Public relations

Online trolls' insults make bad PR

Contributing ColumnistApril 29, 2013 

The old saying is wrong. Just like sticks and stones, words can cause pain.

And they can hurt your business.

The Internet has given us all the ability to share our voices both publicly and anonymously. Social media amplified that and has created a new breed of Internet user known as the "troll."

A troll is someone who attacks others online for fun. They seek attention and look to wreak havoc just for kicks. Often, their perceived self-worth is tied to how much attention they get for their actions.

Trolls delight in insulting, shocking, upsetting and provoking others, said Andrea Weckerle, author of Civility in the Digital Age.

How do they do this? They may write inflammatory content, insert irrelevant information into online exchanges to derail those discussions, and post shocking images that are often doctored.

Most trolls hide behind pseudonyms or post anonymously, said Weckerle, who is also the founder of nonprofit organization CiviliNation that looks to reduce online hostility and character assassination.

Trolls often act alone, but they may occasionally band together.

Weckerle outlined five types of trolls:

Spamming trolls: These people make the same post to many platforms.

Kook: These regular members of platforms consistently post irrelevant comments.

Flamer: These users make inflammatory comments.

Hit-and-runner: These trolls stop on a platform, make one or two comments and then disappear.

Psycho: These people have the psychological need to hurt others in order to feel good.

We have all observed troll behavior online, so what can your business do if you come under attack?

First, remember that social media matters. Companies frequently ignore posts on social media, but those can quickly turn into headaches.

Remember, too, that a customer complaining about your business, regardless of whether it's justified, is not a troll. A troll is just looking for some fun and wants to create chaos.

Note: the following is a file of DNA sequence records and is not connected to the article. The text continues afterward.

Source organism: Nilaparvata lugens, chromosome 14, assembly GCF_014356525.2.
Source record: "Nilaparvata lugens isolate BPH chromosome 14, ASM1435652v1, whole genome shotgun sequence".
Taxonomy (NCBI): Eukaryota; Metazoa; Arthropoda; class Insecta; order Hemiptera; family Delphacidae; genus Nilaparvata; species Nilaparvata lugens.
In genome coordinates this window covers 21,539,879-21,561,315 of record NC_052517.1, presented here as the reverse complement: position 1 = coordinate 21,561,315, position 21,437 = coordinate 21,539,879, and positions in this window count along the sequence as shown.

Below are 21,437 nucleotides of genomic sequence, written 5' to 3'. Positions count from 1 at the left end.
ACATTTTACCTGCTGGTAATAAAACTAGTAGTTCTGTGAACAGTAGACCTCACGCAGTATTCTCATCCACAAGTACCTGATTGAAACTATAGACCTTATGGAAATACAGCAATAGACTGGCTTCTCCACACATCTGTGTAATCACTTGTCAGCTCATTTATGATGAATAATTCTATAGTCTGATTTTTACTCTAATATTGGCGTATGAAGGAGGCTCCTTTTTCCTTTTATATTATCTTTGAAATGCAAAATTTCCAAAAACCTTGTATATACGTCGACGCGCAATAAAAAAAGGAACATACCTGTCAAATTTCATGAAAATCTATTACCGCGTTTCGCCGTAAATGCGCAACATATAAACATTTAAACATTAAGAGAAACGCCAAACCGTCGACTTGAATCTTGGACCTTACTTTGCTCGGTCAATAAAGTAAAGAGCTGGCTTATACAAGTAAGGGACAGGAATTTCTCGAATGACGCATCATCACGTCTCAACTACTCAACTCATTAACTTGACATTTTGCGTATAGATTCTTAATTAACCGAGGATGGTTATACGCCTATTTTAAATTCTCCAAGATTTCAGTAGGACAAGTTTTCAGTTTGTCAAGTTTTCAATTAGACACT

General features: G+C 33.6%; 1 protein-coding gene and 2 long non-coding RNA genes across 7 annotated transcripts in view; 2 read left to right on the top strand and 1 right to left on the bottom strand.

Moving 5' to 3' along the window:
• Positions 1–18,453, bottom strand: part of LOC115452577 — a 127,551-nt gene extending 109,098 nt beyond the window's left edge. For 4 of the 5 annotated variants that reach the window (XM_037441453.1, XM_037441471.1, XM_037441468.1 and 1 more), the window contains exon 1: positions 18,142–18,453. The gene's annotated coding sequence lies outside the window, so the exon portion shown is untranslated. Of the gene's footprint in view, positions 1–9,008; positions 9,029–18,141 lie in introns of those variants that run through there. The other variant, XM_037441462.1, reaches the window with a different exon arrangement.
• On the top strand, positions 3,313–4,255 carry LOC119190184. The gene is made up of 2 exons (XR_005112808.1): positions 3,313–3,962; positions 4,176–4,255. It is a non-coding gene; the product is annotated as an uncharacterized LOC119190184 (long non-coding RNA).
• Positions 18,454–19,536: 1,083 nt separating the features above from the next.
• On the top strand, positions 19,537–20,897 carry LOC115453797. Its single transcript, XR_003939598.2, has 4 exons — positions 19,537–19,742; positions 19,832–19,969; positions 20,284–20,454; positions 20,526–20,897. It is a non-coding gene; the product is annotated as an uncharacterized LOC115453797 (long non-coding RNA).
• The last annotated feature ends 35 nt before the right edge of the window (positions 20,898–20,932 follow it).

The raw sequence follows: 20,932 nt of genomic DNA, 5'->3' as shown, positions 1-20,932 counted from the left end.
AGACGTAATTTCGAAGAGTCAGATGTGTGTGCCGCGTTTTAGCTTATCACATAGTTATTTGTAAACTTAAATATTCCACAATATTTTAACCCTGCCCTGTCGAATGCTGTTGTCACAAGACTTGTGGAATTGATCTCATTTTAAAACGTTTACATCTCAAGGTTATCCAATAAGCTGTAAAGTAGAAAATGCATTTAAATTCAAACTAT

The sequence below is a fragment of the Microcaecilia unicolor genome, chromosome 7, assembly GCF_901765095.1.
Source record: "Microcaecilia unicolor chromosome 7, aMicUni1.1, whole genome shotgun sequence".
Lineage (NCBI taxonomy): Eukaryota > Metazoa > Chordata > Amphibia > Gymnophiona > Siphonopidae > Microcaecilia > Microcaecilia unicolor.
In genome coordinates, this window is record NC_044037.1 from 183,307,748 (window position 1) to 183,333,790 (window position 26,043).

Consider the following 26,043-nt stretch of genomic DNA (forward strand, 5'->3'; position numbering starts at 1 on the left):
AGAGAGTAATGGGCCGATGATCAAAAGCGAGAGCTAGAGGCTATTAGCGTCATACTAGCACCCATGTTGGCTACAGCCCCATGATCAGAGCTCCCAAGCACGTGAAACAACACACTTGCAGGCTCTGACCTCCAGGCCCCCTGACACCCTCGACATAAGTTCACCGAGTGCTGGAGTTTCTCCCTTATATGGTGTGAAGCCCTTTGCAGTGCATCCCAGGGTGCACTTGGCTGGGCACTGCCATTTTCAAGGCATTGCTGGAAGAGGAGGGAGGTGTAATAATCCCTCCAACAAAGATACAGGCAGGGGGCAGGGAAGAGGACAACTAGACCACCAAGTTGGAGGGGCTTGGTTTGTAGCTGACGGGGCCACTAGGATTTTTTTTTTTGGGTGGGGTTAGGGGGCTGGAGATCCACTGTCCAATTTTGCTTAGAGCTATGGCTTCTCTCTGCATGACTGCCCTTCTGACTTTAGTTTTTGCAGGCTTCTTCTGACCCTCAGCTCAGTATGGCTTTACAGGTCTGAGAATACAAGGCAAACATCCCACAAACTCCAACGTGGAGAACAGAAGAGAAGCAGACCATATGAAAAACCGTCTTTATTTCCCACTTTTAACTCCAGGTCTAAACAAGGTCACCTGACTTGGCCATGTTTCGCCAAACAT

Once you recognize a troll as a troll, don't be afraid to restore order. Weckerle offers this two-part approach:

Ignoring trolls: Trolls seek attention and want responses. Don't spend your time giving them a reasoned one. They aren't going to listen to your well-articulated response or requests to stop. It will only give them fodder for future attacks. So ignore their first attacks. That's easier said than done, of course, but don't provide them with that satisfaction and creditability.

Disempowering trolls: You can also remove trolls' comments or block them entirely from online platforms. Most reputable social networks have reporting mechanisms, and every online community has expectations for civil behavior. You should post guidelines for acceptable community behavior on your online platform, and then don't hesitate to remove offending comments.

This is no guarantee trolls will stay away. They may be quiet then resurface, and it could escalate into a continuous cycle.

It's important to address those trolls who are consistent problems. A recent survey in the Journal of Computer-Mediated Communication suggests trolls may have influences on people's opinions when they visit sites. That can create doubts about your company, so you need to neutralize them.

Ann Marie van den Hurk is an award-winning, accredited public relations professional and principal of Mind the Gap Public Relations. She proudly called Lexington home but now lives in North Carolina. She is also the author of the book Social Media Crisis Communications: Preparing for, Preventing, and Surviving a Public Relations #FAIL. Email her at ann@mindthegappr.com, or follow her on Twitter at @amvandenhurk.

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